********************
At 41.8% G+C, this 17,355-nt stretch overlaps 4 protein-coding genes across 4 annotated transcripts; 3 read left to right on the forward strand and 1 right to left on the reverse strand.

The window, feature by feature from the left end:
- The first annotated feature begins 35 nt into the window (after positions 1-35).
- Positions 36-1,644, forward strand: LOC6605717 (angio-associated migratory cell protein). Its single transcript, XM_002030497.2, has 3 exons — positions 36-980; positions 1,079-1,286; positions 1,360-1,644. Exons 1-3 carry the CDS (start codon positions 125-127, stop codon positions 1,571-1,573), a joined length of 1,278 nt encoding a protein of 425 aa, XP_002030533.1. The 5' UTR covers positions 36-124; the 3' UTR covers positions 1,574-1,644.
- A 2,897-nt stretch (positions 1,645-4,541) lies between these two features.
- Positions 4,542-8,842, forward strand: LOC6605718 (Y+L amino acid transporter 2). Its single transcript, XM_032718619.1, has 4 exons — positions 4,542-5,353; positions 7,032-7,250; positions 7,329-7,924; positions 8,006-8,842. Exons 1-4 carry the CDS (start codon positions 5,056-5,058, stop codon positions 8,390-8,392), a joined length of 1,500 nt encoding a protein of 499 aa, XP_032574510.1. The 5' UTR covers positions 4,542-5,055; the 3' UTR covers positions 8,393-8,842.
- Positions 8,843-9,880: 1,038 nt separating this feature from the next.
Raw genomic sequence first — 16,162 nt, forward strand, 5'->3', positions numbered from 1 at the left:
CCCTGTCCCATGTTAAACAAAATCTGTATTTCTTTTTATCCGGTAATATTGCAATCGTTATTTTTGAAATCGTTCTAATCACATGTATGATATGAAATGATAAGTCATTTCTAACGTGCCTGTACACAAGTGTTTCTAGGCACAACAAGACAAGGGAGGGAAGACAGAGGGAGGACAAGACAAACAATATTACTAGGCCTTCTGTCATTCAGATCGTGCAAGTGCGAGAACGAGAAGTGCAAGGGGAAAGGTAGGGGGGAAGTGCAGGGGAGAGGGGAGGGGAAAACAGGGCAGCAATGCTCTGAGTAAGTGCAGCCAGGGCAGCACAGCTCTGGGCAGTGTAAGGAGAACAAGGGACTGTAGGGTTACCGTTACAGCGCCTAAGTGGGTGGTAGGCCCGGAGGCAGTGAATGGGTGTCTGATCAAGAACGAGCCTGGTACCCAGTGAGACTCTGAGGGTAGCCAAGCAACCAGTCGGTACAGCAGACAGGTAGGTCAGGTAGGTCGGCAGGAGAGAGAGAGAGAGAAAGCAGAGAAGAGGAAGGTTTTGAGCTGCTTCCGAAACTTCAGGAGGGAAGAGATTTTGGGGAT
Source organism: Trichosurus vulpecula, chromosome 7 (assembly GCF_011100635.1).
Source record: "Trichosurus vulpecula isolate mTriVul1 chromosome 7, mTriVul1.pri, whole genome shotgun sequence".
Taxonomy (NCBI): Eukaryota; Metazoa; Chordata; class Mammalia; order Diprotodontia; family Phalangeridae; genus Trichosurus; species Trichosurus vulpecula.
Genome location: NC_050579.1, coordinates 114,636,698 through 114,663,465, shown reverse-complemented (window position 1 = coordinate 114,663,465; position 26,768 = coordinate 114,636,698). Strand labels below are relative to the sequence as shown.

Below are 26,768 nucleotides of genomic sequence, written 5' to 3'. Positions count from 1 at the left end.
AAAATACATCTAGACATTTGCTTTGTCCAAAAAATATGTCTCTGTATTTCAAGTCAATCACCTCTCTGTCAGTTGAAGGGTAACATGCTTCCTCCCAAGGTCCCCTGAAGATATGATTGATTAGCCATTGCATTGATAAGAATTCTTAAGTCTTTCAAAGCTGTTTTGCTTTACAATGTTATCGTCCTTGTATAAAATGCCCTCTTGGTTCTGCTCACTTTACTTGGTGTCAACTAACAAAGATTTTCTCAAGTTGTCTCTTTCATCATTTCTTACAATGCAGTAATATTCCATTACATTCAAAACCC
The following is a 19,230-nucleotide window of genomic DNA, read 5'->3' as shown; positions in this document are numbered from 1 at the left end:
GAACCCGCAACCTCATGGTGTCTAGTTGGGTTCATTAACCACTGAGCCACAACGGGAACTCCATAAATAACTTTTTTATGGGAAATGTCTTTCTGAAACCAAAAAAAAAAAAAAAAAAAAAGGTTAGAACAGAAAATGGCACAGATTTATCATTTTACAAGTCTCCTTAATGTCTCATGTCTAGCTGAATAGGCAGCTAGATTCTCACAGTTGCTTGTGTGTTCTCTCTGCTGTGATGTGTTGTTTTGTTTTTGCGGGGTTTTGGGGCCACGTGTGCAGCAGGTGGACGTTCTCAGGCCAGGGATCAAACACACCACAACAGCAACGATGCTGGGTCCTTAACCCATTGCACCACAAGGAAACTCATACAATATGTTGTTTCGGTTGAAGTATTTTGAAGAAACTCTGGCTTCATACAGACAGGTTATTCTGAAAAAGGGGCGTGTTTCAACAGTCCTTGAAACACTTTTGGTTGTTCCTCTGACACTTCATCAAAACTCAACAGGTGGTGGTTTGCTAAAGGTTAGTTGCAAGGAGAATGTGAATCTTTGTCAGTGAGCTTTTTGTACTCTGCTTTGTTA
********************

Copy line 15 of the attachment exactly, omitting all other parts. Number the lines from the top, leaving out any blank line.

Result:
AAAATACATCTAGACATTTGCTTTGTCCAAAAAATATGTCTCTGTATTTCAAGTCAATCACCTCTCTGTCAGTTGAAGGGTAACATGCTTCCTCCCAAGGTCCCCTGAAGATATGATTGATTAGCCATTGCATTGATAAGAATTCTTAAGTCTTTCAAAGCTGTTTTGCTTTACAATGTTATCGTCCTTGTATAAAATGCCCTCTTGGTTCTGCTCACTTTACTTGGTGTCAACTAACAAAGATTTTCTCAAGTTGTCTCTTTCATCATTTCTTACAATGCAGTAATATTCCATTACATTCAAAACCC